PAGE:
I left Israel mesmerized by its cultural blend. The WinterSchool (held in a pleasant 25C sunshine environment) took place in a modern resort hotel in Elat. While we conferenced, we were surrounded by an orthodox Israelis, American families, Russian tourists, Arabs, Poles, Germans, African families, and Japanese travel groups. After an exhausting day of seminars, we gazed from the Israeli beach into Jordan, Saudi Arabia and Egypt, underneath us the African and Arabian continental plates touching and slowly sliding along each other, remembering all those that were here before: Moses, the Nabateans, the Romans, the silk road traders…

The trip was also personally touching for me. My beloved grandmother, Alice Jambor, had worked for the Israeli embassy in Bonn. She traveled to Israel countless times and loved it passionately. As I loved her passionately, I had long wanted to visit Israel too. While traveling, I kept her close to my heart by wearing a necklace she gifted to me as a child saying “love” in Hebrew.

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I wish love to this beautiful region. I wish the bonds between Germany and the state of Israel remain strong, and those in Germany questioning this will remain a minority. I believe personal friendships strengthen these bonds and that scientific exchanges, such as for example the SignGene program, are fantastic starting points!

Top 10 signs RNA is awesome

(sort of reply to Raj lab)

A buzzfeed like list of “top 10 signs that a field is bogus” guarantees a fun read, makes audiences crack up and all of us agree with at least one point. But, sometimes it hits close to home. And in this case not even home, but right into my heart, touching on my one big love, the RNA. And RNA localization even scored the number one spot! To illustrate the cellular role of RNA localization and more generally describe the importance of RNAs I have compiled the Top 10 Signs that RNAs and their localizations are awesome!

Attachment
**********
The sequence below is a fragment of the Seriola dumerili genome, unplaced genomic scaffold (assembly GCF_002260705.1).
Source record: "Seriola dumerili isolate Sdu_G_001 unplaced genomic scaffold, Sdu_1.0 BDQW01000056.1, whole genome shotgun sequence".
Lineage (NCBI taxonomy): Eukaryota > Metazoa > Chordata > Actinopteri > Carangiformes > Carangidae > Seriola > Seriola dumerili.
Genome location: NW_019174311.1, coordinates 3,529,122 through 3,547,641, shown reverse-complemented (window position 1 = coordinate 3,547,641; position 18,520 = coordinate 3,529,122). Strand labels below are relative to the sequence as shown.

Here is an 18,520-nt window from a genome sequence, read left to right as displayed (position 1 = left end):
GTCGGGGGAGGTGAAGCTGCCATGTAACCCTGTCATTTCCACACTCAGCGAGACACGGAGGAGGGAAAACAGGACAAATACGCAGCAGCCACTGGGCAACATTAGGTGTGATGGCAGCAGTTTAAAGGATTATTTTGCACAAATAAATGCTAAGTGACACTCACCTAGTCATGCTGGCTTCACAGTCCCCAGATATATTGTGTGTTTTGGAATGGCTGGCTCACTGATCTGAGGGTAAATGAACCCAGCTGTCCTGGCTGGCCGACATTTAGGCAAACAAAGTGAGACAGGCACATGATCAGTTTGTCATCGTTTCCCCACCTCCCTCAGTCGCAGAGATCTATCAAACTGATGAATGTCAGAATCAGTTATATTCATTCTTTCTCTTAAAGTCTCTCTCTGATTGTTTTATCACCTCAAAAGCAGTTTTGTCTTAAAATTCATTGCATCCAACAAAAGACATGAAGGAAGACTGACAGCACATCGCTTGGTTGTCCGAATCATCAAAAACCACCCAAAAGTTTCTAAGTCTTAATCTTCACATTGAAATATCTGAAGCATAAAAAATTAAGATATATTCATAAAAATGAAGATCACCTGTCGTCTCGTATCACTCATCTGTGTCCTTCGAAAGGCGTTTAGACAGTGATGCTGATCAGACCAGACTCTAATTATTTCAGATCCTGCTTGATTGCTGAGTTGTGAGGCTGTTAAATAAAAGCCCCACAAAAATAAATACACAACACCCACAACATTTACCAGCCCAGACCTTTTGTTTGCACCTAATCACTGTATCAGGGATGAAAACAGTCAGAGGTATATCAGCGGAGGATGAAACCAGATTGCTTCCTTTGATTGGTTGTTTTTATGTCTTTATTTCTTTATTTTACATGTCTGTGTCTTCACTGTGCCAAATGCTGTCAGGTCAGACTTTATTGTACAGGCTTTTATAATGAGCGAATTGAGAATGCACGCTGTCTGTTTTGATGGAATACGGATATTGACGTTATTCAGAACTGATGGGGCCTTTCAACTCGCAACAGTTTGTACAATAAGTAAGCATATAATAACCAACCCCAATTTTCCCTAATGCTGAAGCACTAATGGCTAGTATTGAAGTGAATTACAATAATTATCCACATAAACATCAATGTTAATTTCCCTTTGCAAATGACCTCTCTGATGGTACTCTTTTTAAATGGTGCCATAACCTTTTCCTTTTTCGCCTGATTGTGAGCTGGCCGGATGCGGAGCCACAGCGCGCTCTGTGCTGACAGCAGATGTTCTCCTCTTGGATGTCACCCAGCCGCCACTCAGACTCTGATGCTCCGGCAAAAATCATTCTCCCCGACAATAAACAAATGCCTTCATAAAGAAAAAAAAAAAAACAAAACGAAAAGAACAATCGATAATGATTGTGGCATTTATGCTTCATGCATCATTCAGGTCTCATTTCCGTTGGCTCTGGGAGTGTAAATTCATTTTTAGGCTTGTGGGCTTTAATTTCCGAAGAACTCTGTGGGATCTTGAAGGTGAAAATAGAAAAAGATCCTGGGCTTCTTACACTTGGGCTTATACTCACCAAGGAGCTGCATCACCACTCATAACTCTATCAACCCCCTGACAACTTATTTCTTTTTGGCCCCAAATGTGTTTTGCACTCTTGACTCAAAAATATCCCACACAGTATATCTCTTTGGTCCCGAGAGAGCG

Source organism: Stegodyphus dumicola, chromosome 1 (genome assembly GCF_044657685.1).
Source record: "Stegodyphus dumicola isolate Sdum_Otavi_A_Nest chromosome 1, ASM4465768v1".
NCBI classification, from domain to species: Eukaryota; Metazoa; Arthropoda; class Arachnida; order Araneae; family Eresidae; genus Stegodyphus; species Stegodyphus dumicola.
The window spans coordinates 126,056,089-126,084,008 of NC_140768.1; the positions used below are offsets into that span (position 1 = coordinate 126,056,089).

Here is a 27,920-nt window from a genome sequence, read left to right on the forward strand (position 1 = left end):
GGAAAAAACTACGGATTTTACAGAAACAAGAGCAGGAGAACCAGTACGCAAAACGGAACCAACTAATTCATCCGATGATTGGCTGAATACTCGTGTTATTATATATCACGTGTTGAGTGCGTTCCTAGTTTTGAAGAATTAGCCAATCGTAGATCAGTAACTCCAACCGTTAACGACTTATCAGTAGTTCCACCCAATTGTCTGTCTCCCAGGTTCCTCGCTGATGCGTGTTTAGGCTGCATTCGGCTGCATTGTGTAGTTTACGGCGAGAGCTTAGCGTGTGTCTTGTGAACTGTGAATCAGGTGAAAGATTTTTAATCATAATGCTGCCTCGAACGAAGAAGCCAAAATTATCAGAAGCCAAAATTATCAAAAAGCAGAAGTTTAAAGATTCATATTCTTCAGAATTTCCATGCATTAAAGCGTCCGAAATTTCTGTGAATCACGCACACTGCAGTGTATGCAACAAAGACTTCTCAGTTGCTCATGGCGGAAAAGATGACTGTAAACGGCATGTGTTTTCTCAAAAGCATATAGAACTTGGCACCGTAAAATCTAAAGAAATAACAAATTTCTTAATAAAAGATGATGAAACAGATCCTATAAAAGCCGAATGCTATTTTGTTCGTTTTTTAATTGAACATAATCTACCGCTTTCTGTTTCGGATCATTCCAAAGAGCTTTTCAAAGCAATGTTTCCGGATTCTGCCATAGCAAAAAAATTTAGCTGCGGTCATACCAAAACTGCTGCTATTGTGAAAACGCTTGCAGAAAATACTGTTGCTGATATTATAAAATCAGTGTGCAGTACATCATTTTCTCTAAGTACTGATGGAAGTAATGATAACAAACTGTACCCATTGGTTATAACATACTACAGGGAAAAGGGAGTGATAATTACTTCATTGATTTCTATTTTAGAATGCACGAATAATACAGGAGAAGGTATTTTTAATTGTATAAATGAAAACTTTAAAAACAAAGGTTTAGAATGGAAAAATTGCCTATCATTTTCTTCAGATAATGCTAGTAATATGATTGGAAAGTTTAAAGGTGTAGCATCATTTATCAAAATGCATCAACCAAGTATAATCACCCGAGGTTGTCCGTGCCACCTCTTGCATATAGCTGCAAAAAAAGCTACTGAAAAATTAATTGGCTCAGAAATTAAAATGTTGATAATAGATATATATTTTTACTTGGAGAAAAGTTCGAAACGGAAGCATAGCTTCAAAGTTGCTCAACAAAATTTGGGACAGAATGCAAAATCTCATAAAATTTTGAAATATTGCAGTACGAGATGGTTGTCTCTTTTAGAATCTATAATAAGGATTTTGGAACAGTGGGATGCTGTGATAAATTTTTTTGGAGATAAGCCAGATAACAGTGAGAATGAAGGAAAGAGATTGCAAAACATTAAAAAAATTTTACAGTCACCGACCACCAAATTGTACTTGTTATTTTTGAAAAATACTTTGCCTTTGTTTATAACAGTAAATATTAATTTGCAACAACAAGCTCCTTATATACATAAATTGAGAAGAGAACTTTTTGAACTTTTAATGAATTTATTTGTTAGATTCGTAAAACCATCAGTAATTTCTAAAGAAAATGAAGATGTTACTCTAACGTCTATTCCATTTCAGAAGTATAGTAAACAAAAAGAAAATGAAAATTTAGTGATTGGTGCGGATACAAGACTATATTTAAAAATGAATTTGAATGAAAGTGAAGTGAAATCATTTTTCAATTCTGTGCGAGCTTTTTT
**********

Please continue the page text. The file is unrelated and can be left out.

In short:

1. Degree of RNA localization is not overrated but essentially unknown!

2. RNAs not always randomly distributed!

3. Why should RNAs be localized?

  • For starters, diffusion is in fact very limited!
  • Then also: RNAs don’t diffuse well at all!
  • And: the cytoplasm is not water!
  • Cells are not small and round.
  • Are all localized RNAs encoding localized proteins?
  • Localized RNAs = silenced pool?
  • Localized RNAs = not translated?
  • Evolution!

 

  1. Degree of RNA localization is not overrated but essentially unknown!

To assess if RNA localization is overrated or underappreciated will require a good number of studies. And RNA localization has simply not been studied very much at genome-scale. Most genome-wide studies were performed on neuron that have clear polarity and extensions that can be separated from the cell body for RNA isolation/sequencing. Less is known for non-neuronal cells; In Drosophila embryos a total number of up to 70% of RNAs can localize – yet if this number seems overrated remember it is a sum of the entire embryogenesis and all cell types present in an embryo. In adult tissue such as the ovary we saw a great degree of variability: the absolute numbers of localized RNAs varied from 0.1 to 10% of the expressed transcripts per cell type. But, more importantly, the percentage of localized RNAs also varied in one cell over time suggesting that RNA distributions are context specific: we therefore suggest to categorize RNAs as ubiquitous versus localization-competent – these RNAs can enrich subcellularly but are not always localized.